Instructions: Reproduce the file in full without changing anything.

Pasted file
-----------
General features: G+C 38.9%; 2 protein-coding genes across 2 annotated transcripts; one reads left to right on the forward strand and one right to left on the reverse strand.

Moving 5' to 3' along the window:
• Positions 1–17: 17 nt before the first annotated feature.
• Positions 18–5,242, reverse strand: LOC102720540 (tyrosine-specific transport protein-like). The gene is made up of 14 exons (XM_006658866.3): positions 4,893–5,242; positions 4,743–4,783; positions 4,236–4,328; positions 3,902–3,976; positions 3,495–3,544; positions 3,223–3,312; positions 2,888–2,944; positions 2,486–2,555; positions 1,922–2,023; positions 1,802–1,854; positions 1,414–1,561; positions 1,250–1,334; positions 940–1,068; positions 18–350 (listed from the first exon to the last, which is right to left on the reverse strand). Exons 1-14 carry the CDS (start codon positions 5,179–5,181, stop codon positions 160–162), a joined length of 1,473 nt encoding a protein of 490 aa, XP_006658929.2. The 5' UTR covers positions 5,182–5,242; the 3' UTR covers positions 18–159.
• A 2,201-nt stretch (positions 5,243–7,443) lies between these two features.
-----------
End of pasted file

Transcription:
General features: G+C 38.9%; 2 protein-coding genes across 2 annotated transcripts; one reads left to right on the forward strand and one right to left on the reverse strand.

Moving 5' to 3' along the window:
• Positions 1–17: 17 nt before the first annotated feature.
• Positions 18–5,242, reverse strand: LOC102720540 (tyrosine-specific transport protein-like). The gene is made up of 14 exons (XM_006658866.3): positions 4,893–5,242; positions 4,743–4,783; positions 4,236–4,328; positions 3,902–3,976; positions 3,495–3,544; positions 3,223–3,312; positions 2,888–2,944; positions 2,486–2,555; positions 1,922–2,023; positions 1,802–1,854; positions 1,414–1,561; positions 1,250–1,334; positions 940–1,068; positions 18–350 (listed from the first exon to the last, which is right to left on the reverse strand). Exons 1-14 carry the CDS (start codon positions 5,179–5,181, stop codon positions 160–162), a joined length of 1,473 nt encoding a protein of 490 aa, XP_006658929.2. The 5' UTR covers positions 5,182–5,242; the 3' UTR covers positions 18–159.
• A 2,201-nt stretch (positions 5,243–7,443) lies between these two features.